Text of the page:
The latest issue of Oxford Left Review has a number of engaging articles on the nature and consequences of neoliberalism. Neil Davidson from the University of Glasgow examines the changing social base of neoliberalism, where he explores the shift from vanguard to ‘social’ neoliberalism and the relationship of the latter to the middle classes. Matt Myers, from the LSE, writes on the breaking of the British working class in the neoliberal era and emphasises placing working class experience at the centre of any examination. Thomas Presskorn-Thygensen considers what features allow us to call something ‘neoliberal’, asking why neoliberalism has proven resilient — the ‘strange non-death of neoliberalism’ even after the 2008 economic crisis. While these three articles tend to emphasise the strength and power of neoliberalism, a piece by Tad Tietze and myself asks about the antinomies and fractures of neoliberalism exhibited in the process of ‘anti-politics’. This is a question we have been considering for some time, as we seek to appreciate a range of political features and events across advances capitalist countries (see here and here).
Disconnection from, and contempt for, political elites, is an important characteristic of the present period. This has been evident in trends such as low voter turnout at elections, crumbling political party allegiance, electoral volatility, collapsing membership of traditional parties, and declining membership of civil society organisations like trade unions. Peter Mair’s book Ruling The Void concluded, on the basis of a wealth of empirical data on these factors across Europe, that there had been an unmistakable trend towards popular disengagement from politics and a corresponding tendency by political classes to take positions increasingly hostile to their constituents.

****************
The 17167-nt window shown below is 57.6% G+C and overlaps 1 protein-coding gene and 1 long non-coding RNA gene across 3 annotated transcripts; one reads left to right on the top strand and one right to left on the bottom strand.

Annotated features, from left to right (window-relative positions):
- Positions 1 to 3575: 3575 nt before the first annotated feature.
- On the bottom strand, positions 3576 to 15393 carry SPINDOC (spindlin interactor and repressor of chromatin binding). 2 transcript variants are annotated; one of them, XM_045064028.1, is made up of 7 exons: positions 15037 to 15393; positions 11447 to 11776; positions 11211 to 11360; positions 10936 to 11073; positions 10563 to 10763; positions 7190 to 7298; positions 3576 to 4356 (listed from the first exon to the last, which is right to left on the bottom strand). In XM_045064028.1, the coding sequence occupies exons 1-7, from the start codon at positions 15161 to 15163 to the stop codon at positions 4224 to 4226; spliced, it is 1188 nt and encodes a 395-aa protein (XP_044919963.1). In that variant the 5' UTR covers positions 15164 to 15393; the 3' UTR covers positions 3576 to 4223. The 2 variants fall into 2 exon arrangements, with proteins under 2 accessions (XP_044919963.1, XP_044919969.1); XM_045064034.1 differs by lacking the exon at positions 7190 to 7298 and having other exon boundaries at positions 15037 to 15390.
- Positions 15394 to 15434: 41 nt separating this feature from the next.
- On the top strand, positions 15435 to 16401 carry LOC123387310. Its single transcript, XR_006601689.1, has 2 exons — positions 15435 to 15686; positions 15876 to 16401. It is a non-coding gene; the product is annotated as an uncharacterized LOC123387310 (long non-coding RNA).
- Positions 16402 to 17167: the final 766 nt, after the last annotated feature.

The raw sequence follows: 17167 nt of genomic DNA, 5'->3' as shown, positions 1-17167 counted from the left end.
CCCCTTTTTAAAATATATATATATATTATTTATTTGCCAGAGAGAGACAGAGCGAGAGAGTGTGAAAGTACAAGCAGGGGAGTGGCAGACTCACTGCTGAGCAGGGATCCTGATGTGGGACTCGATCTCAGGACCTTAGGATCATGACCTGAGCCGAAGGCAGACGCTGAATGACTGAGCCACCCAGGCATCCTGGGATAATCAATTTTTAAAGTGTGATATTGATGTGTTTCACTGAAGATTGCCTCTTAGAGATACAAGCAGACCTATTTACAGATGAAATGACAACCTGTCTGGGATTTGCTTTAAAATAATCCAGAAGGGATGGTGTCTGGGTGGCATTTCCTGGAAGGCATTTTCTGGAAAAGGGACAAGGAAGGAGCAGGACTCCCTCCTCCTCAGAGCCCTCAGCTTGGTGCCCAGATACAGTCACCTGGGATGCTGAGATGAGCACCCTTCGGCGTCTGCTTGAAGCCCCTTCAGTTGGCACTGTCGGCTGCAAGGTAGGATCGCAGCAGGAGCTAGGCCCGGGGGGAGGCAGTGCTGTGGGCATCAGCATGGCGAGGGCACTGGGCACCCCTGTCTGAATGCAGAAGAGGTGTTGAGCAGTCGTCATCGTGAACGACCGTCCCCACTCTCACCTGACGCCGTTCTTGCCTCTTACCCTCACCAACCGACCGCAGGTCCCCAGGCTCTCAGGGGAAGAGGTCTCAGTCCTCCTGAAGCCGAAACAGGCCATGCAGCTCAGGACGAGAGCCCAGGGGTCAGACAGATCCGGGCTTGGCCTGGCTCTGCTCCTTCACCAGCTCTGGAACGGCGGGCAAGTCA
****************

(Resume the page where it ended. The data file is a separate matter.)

Phrases like ‘political disconnect’, ‘cranky electorate’ and ‘political volatility’ have been bandied around, but there has been little shape or explanation given to those descriptors. For the last few years we have been considering how these phenomena — which others and we call ‘anti-politics’ — came about. We want to understand what form anti-politics takes and what its consequences are.
Anti-politics expresses itself in a diversity of ways. In Spain, the mass mobilisations and square occupations of the Indignados movement — which utilised the slogan ‘they don’t represent us’ — led to local area activist groupings and the rise of a radical left party Podemos (which is recording just under 30 per cent in Spain-wide opinion polls). In Greece, the popular mood against both the right-wing government of Antonis Samaras and the old centre-left Pasok pushed Syriza to victory in national elections last month. In Britain, Nigel Farage’s UKIP has captured anti-politics sentiment to paint its right-wing populist formation as a rebellion against an out-of-touch Westminster political class. Yet UKIP’s rise has occurred at the same time as the popularity of Russell Brand’s attack on the political system for offering nothing to ordinary people, demonstrating how anti-politics has both left-wing and right-wing expressions. We have witnessed the Occupy protests in the United States, Comedian Beppe Grillo’s populism in Italy, and the rise of the Palmer United Party in Australia. How do we begin to understand these varied expressions and how they might be connects?